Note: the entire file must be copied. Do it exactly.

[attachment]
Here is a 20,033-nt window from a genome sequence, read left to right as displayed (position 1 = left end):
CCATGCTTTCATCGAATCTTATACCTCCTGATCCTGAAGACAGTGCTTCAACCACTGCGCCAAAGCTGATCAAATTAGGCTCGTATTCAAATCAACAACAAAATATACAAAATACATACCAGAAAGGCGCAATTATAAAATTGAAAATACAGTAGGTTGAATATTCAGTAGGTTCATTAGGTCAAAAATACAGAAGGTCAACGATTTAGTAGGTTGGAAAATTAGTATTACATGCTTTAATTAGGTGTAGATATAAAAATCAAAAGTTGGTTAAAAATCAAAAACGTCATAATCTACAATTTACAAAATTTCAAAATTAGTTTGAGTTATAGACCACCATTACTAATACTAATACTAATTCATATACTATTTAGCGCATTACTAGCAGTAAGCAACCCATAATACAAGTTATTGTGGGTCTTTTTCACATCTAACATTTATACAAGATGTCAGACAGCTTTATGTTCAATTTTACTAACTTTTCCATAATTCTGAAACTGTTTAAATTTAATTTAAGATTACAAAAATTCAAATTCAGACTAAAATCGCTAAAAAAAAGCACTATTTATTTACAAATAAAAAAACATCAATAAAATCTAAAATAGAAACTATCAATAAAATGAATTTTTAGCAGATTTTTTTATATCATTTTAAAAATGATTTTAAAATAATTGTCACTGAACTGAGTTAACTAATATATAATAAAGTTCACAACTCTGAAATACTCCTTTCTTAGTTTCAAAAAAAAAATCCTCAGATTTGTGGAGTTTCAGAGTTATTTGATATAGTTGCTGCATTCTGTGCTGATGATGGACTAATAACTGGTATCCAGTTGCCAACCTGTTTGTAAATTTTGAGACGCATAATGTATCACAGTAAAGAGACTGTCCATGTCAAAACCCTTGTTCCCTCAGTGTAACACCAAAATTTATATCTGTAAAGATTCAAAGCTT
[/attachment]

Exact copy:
Here is a 20,033-nt window from a genome sequence, read left to right as displayed (position 1 = left end):
CCATGCTTTCATCGAATCTTATACCTCCTGATCCTGAAGACAGTGCTTCAACCACTGCGCCAAAGCTGATCAAATTAGGCTCGTATTCAAATCAACAACAAAATATACAAAATACATACCAGAAAGGCGCAATTATAAAATTGAAAATACAGTAGGTTGAATATTCAGTAGGTTCATTAGGTCAAAAATACAGAAGGTCAACGATTTAGTAGGTTGGAAAATTAGTATTACATGCTTTAATTAGGTGTAGATATAAAAATCAAAAGTTGGTTAAAAATCAAAAACGTCATAATCTACAATTTACAAAATTTCAAAATTAGTTTGAGTTATAGACCACCATTACTAATACTAATACTAATTCATATACTATTTAGCGCATTACTAGCAGTAAGCAACCCATAATACAAGTTATTGTGGGTCTTTTTCACATCTAACATTTATACAAGATGTCAGACAGCTTTATGTTCAATTTTACTAACTTTTCCATAATTCTGAAACTGTTTAAATTTAATTTAAGATTACAAAAATTCAAATTCAGACTAAAATCGCTAAAAAAAAGCACTATTTATTTACAAATAAAAAAACATCAATAAAATCTAAAATAGAAACTATCAATAAAATGAATTTTTAGCAGATTTTTTTATATCATTTTAAAAATGATTTTAAAATAATTGTCACTGAACTGAGTTAACTAATATATAATAAAGTTCACAACTCTGAAATACTCCTTTCTTAGTTTCAAAAAAAAAATCCTCAGATTTGTGGAGTTTCAGAGTTATTTGATATAGTTGCTGCATTCTGTGCTGATGATGGACTAATAACTGGTATCCAGTTGCCAACCTGTTTGTAAATTTTGAGACGCATAATGTATCACAGTAAAGAGACTGTCCATGTCAAAACCCTTGTTCCCTCAGTGTAACACCAAAATTTATATCTGTAAAGATTCAAAGCTT